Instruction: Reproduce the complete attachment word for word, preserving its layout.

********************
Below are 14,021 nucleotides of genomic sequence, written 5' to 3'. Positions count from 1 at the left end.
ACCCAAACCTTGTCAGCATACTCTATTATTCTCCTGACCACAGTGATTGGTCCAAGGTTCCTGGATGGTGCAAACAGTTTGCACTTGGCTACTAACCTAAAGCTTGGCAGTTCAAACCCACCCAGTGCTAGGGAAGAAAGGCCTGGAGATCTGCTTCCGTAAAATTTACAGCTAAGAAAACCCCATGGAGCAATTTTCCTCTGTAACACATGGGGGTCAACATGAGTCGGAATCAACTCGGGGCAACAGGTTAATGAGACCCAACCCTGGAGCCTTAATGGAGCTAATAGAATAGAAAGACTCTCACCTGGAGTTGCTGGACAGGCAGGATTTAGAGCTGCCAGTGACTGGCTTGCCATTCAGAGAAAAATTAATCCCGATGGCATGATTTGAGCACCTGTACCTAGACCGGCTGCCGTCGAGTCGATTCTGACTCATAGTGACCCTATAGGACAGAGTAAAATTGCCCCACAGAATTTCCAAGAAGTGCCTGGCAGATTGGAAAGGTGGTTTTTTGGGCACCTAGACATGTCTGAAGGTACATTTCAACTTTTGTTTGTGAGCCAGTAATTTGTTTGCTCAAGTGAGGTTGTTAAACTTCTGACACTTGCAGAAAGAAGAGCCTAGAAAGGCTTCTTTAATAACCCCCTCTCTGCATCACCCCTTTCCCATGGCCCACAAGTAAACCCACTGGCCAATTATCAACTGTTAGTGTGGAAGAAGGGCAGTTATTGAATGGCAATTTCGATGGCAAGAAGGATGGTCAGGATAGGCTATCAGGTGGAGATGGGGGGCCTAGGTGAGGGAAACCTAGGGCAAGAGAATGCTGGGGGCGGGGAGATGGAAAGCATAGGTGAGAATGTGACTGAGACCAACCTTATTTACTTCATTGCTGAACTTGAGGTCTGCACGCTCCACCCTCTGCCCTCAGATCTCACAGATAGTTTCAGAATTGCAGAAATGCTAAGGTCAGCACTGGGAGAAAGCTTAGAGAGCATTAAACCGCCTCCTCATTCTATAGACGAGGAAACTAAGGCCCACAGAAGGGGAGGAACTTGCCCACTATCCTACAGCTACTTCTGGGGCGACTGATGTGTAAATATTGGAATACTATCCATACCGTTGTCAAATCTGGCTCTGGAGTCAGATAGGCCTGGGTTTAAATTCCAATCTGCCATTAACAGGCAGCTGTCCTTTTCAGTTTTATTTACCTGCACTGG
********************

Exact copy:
Below are 14,021 nucleotides of genomic sequence, written 5' to 3'. Positions count from 1 at the left end.
ACCCAAACCTTGTCAGCATACTCTATTATTCTCCTGACCACAGTGATTGGTCCAAGGTTCCTGGATGGTGCAAACAGTTTGCACTTGGCTACTAACCTAAAGCTTGGCAGTTCAAACCCACCCAGTGCTAGGGAAGAAAGGCCTGGAGATCTGCTTCCGTAAAATTTACAGCTAAGAAAACCCCATGGAGCAATTTTCCTCTGTAACACATGGGGGTCAACATGAGTCGGAATCAACTCGGGGCAACAGGTTAATGAGACCCAACCCTGGAGCCTTAATGGAGCTAATAGAATAGAAAGACTCTCACCTGGAGTTGCTGGACAGGCAGGATTTAGAGCTGCCAGTGACTGGCTTGCCATTCAGAGAAAAATTAATCCCGATGGCATGATTTGAGCACCTGTACCTAGACCGGCTGCCGTCGAGTCGATTCTGACTCATAGTGACCCTATAGGACAGAGTAAAATTGCCCCACAGAATTTCCAAGAAGTGCCTGGCAGATTGGAAAGGTGGTTTTTTGGGCACCTAGACATGTCTGAAGGTACATTTCAACTTTTGTTTGTGAGCCAGTAATTTGTTTGCTCAAGTGAGGTTGTTAAACTTCTGACACTTGCAGAAAGAAGAGCCTAGAAAGGCTTCTTTAATAACCCCCTCTCTGCATCACCCCTTTCCCATGGCCCACAAGTAAACCCACTGGCCAATTATCAACTGTTAGTGTGGAAGAAGGGCAGTTATTGAATGGCAATTTCGATGGCAAGAAGGATGGTCAGGATAGGCTATCAGGTGGAGATGGGGGGCCTAGGTGAGGGAAACCTAGGGCAAGAGAATGCTGGGGGCGGGGAGATGGAAAGCATAGGTGAGAATGTGACTGAGACCAACCTTATTTACTTCATTGCTGAACTTGAGGTCTGCACGCTCCACCCTCTGCCCTCAGATCTCACAGATAGTTTCAGAATTGCAGAAATGCTAAGGTCAGCACTGGGAGAAAGCTTAGAGAGCATTAAACCGCCTCCTCATTCTATAGACGAGGAAACTAAGGCCCACAGAAGGGGAGGAACTTGCCCACTATCCTACAGCTACTTCTGGGGCGACTGATGTGTAAATATTGGAATACTATCCATACCGTTGTCAAATCTGGCTCTGGAGTCAGATAGGCCTGGGTTTAAATTCCAATCTGCCATTAACAGGCAGCTGTCCTTTTCAGTTTTATTTACCTGCACTGG